In three independent tests, each with 120 zebrafish eggs, mean SL was determined. Additionally, each microinjection test comprised a negative control containing 60 eggs, which were neither treated with any pollutant nor subjected to the microinjection procedure itself. In general, for valid test procedures the control group needed to have a survival rate higher than 90% [18],[19].

Chemicals and substances

Injection vehicles were purchased and prepared as follows: methanol (99,9%) was obtained from Merck KGaA, Darmstadt, Federal State of Hesse, Germany. Triolein (≥99%) and DMSO (CHROMASOLV, 99.7%) were purchased from Sigma-Aldrich, Seelze, Federal State of Lower Saxony, Germany. All substances were used undiluted. High-quality tap water (≤8°dH) was autoclaved prior to experiments. Aliquots of vehicles were kept in the fridge at 4°C prior to experiments.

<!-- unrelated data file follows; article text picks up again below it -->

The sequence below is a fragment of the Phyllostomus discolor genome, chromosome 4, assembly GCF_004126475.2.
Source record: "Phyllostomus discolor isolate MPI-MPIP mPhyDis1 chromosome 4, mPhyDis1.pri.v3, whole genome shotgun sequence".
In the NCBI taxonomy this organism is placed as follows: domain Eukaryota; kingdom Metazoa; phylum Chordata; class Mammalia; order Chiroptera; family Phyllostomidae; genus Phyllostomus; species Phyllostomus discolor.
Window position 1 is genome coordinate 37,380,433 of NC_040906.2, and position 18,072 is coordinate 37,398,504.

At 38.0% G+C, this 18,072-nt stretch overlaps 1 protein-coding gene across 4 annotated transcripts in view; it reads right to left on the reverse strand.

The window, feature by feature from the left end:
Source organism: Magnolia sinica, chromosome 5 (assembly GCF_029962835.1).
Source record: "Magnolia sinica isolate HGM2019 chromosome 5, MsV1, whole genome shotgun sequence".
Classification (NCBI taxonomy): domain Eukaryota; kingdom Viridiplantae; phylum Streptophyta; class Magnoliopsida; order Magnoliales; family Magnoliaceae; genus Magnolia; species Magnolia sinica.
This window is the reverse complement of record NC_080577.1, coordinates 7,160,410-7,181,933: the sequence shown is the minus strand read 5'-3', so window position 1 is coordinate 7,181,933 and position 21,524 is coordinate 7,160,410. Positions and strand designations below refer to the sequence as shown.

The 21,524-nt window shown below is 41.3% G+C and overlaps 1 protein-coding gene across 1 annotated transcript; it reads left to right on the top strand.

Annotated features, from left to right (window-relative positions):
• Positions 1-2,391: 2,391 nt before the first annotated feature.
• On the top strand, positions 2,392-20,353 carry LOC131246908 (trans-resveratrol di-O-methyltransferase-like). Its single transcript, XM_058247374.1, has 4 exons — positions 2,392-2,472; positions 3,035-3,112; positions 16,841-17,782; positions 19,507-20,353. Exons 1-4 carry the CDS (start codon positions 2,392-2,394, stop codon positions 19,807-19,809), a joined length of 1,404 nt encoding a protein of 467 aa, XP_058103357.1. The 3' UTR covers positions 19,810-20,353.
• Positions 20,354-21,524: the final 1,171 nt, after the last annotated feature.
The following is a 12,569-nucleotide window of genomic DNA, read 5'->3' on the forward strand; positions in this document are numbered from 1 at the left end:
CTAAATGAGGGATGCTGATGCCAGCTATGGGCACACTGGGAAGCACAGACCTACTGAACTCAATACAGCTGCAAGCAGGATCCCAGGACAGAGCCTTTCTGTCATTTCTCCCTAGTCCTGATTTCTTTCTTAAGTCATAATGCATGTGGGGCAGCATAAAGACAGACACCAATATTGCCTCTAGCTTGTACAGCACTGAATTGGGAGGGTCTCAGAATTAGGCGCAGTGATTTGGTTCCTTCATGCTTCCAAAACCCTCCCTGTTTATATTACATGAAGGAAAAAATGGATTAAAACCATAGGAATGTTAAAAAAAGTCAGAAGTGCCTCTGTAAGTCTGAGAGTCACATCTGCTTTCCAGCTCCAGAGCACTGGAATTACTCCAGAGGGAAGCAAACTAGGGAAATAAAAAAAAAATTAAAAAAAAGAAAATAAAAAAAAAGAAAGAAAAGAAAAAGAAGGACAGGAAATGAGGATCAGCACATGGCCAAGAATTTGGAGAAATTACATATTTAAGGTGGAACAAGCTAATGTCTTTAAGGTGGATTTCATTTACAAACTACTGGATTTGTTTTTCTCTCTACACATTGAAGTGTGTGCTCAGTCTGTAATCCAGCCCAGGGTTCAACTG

Injection needles (needle types: O.D. = 20 μm; BM100T-10, ends fire polished, beveled, Biomedical Instruments, Germany or Femtotip II, Eppendorf, Germany) were backfilled with 10 μL substance by a Microloader (Eppendorf, Germany). The needle was placed in the microinjection manipulator (Narishige MN-151, Narishige International Limited, London, United Kingdom) connected to a pneumatic microinjection pump (FemtoJet from Eppendorf, Germany). Injections were made with × 20 magnification under an inverted microscope (Nikon MSZ800, Nikon GmbH, Düsseldorf, Federal State of North Rhine-Westphalia, Germany). Injection volume was determined according to Sive et al. [37] by an object micrometer (Bresser 1/10 mm, Bresser GmbH, Rhede, Federal State of North Rhine-Westphalia, Germany). Briefly, for the three vehicles, DMSO, methanol, and water, a mineral droplet was mounted on the scale of the object micrometer. For triolein, a drop of water was used as matrix for measurements. The arising vehicle sphere was measured with the scale of the object micrometer. Each vehicle was administered several times into the oil droplet until the target injection volume was achieved. According to the sphere volume formula (V = 1/6πd3), a sphere diameter of 1 bar corresponded to an injection volume of 0.5 nL. Two bars corresponded to 4.2 nL. Injection volume needed to be measured and adjusted for every solution, concentration as well as for every control prior and past injections due to the putative variations at the needle tip during injection procedure.